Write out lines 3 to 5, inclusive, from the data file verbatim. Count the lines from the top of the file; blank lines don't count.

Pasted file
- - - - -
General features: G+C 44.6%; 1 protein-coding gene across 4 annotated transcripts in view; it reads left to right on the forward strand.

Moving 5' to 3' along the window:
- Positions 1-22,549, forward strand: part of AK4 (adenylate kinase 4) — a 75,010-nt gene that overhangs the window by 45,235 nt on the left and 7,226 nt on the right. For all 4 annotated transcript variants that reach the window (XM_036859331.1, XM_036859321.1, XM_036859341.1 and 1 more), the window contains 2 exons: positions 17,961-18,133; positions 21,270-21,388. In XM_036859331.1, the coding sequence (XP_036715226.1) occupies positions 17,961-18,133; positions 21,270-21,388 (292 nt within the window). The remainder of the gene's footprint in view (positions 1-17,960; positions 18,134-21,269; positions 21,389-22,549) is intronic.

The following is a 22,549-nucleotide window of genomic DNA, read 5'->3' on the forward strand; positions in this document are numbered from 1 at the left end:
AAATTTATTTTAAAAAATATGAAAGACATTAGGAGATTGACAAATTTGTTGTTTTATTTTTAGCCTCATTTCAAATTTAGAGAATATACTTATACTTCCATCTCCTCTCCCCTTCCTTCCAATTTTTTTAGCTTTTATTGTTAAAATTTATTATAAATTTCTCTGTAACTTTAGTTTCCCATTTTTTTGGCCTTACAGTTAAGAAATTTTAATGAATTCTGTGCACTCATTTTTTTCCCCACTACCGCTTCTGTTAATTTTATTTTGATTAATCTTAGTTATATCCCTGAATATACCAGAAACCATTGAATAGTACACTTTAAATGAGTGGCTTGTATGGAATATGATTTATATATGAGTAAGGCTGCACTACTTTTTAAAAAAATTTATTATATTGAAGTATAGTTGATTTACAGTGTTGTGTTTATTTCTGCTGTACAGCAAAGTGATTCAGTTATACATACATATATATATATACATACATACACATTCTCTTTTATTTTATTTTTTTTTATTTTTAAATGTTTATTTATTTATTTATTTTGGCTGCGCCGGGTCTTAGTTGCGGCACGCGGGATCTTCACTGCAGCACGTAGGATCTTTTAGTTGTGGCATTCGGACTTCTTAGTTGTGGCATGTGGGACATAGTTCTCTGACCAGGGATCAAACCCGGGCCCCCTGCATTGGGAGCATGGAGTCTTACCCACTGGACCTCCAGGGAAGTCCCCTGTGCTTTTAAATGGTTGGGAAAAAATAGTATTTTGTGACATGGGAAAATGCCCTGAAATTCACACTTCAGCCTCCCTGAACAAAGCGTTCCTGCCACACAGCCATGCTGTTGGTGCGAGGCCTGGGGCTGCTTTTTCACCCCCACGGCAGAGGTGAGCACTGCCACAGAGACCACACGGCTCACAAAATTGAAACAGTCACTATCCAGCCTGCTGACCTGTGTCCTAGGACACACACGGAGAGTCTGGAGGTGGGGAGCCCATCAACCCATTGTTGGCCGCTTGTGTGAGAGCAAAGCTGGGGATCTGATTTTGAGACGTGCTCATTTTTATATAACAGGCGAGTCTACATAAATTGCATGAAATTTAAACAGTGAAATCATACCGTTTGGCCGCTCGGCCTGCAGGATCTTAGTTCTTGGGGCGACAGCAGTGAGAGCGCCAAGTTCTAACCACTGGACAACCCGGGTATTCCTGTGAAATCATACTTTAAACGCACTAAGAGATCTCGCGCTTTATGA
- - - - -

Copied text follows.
- Positions 1-22,549, forward strand: part of AK4 (adenylate kinase 4) — a 75,010-nt gene that overhangs the window by 45,235 nt on the left and 7,226 nt on the right. For all 4 annotated transcript variants that reach the window (XM_036859331.1, XM_036859321.1, XM_036859341.1 and 1 more), the window contains 2 exons: positions 17,961-18,133; positions 21,270-21,388. In XM_036859331.1, the coding sequence (XP_036715226.1) occupies positions 17,961-18,133; positions 21,270-21,388 (292 nt within the window). The remainder of the gene's footprint in view (positions 1-17,960; positions 18,134-21,269; positions 21,389-22,549) is intronic.

The following is a 22,549-nucleotide window of genomic DNA, read 5'->3' on the forward strand; positions in this document are numbered from 1 at the left end:
AAATTTATTTTAAAAAATATGAAAGACATTAGGAGATTGACAAATTTGTTGTTTTATTTTTAGCCTCATTTCAAATTTAGAGAATATACTTATACTTCCATCTCCTCTCCCCTTCCTTCCAATTTTTTTAGCTTTTATTGTTAAAATTTATTATAAATTTCTCTGTAACTTTAGTTTCCCATTTTTTTGGCCTTACAGTTAAGAAATTTTAATGAATTCTGTGCACTCATTTTTTTCCCCACTACCGCTTCTGTTAATTTTATTTTGATTAATCTTAGTTATATCCCTGAATATACCAGAAACCATTGAATAGTACACTTTAAATGAGTGGCTTGTATGGAATATGATTTATATATGAGTAAGGCTGCACTACTTTTTAAAAAAATTTATTATATTGAAGTATAGTTGATTTACAGTGTTGTGTTTATTTCTGCTGTACAGCAAAGTGATTCAGTTATACATACATATATATATATACATACATACACATTCTCTTTTATTTTATTTTTTTTTATTTTTAAATGTTTATTTATTTATTTATTTTGGCTGCGCCGGGTCTTAGTTGCGGCACGCGGGATCTTCACTGCAGCACGTAGGATCTTTTAGTTGTGGCATTCGGACTTCTTAGTTGTGGCATGTGGGACATAGTTCTCTGACCAGGGATCAAACCCGGGCCCCCTGCATTGGGAGCATGGAGTCTTACCCACTGGACCTCCAGGGAAGTCCCCTGTGCTTTTAAATGGTTGGGAAAAAATAGTATTTTGTGACATGGGAAAATGCCCTGAAATTCACACTTCAGCCTCCCTGAACAAAGCGTTCCTGCCACACAGCCATGCTGTTGGTGCGAGGCCTGGGGCTGCTTTTTCACCCCCACGGCAGAGGTGAGCACTGCCACAGAGACCACACGGCTCACAAAATTGAAACAGTCACTATCCAGCCTGCTGACCTGTGTCCTAGGACACACACGGAGAGTCTGGAGGTGGGGAGCCCATCAACCCATTGTTGGCCGCTTGTGTGAGAGCAAAGCTGGGGATCTGATTTTGAGACGTGCTCATTTTTATATAACAGGCGAGTCTACATAAATTGCATGAAATTTAAACAGTGAAATCATACCGTTTGGCCGCTCGGCCTGCAGGATCTTAGTTCTTGGGGCGACAGCAGTGAGAGCGCCAAGTTCTAACCACTGGACAACCCGGGTATTCCTGTGAAATCATACTTTAAACGCACTAAGAGATCTCGCGCTTTATGA